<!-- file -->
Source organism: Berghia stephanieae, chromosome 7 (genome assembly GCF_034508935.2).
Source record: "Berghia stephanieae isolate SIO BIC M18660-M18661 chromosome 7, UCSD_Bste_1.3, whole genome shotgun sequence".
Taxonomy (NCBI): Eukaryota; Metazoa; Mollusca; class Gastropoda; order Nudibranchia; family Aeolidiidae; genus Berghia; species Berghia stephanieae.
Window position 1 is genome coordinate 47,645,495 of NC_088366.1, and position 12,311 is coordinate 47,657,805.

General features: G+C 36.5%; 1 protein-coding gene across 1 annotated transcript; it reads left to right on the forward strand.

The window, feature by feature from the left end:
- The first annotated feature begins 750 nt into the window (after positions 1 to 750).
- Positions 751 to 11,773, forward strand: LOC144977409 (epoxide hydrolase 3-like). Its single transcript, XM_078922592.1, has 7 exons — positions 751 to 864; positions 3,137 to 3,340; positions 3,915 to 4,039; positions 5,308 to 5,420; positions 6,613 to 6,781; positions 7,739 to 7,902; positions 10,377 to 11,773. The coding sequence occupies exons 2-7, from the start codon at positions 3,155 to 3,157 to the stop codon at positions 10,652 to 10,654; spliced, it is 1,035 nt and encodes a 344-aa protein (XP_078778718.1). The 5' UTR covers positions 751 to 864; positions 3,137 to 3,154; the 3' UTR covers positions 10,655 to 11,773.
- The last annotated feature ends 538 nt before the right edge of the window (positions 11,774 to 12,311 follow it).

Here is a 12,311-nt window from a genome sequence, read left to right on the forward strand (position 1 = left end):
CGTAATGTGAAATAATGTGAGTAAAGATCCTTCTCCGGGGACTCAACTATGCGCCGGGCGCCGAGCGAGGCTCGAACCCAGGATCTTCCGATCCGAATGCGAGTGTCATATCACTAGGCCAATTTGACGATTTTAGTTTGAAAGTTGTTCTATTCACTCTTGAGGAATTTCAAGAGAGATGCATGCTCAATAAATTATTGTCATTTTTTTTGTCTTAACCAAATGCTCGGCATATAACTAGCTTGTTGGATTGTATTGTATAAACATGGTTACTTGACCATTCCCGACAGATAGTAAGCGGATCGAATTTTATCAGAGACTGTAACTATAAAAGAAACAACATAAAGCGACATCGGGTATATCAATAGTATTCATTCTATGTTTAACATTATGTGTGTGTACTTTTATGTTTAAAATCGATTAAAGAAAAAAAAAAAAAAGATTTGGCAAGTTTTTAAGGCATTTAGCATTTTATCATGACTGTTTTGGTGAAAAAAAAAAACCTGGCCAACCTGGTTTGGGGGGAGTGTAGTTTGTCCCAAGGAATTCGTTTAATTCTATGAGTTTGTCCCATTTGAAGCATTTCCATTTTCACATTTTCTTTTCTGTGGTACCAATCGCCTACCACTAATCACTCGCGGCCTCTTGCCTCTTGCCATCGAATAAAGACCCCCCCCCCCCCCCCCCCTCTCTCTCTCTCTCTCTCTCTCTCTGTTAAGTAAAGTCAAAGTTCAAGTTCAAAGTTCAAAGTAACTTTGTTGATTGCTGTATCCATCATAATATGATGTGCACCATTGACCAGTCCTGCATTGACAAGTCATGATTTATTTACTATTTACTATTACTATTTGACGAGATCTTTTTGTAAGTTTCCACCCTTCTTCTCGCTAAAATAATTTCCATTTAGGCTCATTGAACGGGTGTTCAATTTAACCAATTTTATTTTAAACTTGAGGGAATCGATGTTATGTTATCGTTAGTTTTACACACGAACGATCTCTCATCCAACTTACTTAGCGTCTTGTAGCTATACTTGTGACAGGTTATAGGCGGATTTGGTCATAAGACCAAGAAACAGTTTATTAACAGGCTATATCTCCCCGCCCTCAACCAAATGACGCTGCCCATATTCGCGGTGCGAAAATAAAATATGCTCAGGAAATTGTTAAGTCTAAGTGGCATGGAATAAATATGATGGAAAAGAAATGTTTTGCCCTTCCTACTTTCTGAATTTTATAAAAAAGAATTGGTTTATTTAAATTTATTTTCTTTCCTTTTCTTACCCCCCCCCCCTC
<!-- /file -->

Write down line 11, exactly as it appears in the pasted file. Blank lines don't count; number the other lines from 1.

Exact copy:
CGTAATGTGAAATAATGTGAGTAAAGATCCTTCTCCGGGGACTCAACTATGCGCCGGGCGCCGAGCGAGGCTCGAACCCAGGATCTTCCGATCCGAATGCGAGTGTCATATCACTAGGCCAATTTGACGATTTTAGTTTGAAAGTTGTTCTATTCACTCTTGAGGAATTTCAAGAGAGATGCATGCTCAATAAATTATTGTCATTTTTTTTGTCTTAACCAAATGCTCGGCATATAACTAGCTTGTTGGATTGTATTGTATAAACATGGTTACTTGACCATTCCCGACAGATAGTAAGCGGATCGAATTTTATCAGAGACTGTAACTATAAAAGAAACAACATAAAGCGACATCGGGTATATCAATAGTATTCATTCTATGTTTAACATTATGTGTGTGTACTTTTATGTTTAAAATCGATTAAAGAAAAAAAAAAAAAAGATTTGGCAAGTTTTTAAGGCATTTAGCATTTTATCATGACTGTTTTGGTGAAAAAAAAAAACCTGGCCAACCTGGTTTGGGGGGAGTGTAGTTTGTCCCAAGGAATTCGTTTAATTCTATGAGTTTGTCCCATTTGAAGCATTTCCATTTTCACATTTTCTTTTCTGTGGTACCAATCGCCTACCACTAATCACTCGCGGCCTCTTGCCTCTTGCCATCGAATAAAGACCCCCCCCCCCCCCCCCCCTCTCTCTCTCTCTCTCTCTCTCTCTGTTAAGTAAAGTCAAAGTTCAAGTTCAAAGTTCAAAGTAACTTTGTTGATTGCTGTATCCATCATAATATGATGTGCACCATTGACCAGTCCTGCATTGACAAGTCATGATTTATTTACTATTTACTATTACTATTTGACGAGATCTTTTTGTAAGTTTCCACCCTTCTTCTCGCTAAAATAATTTCCATTTAGGCTCATTGAACGGGTGTTCAATTTAACCAATTTTATTTTAAACTTGAGGGAATCGATGTTATGTTATCGTTAGTTTTACACACGAACGATCTCTCATCCAACTTACTTAGCGTCTTGTAGCTATACTTGTGACAGGTTATAGGCGGATTTGGTCATAAGACCAAGAAACAGTTTATTAACAGGCTATATCTCCCCGCCCTCAACCAAATGACGCTGCCCATATTCGCGGTGCGAAAATAAAATATGCTCAGGAAATTGTTAAGTCTAAGTGGCATGGAATAAATATGATGGAAAAGAAATGTTTTGCCCTTCCTACTTTCTGAATTTTATAAAAAAGAATTGGTTTATTTAAATTTATTTTCTTTCCTTTTCTTACCCCCCCCCCCTC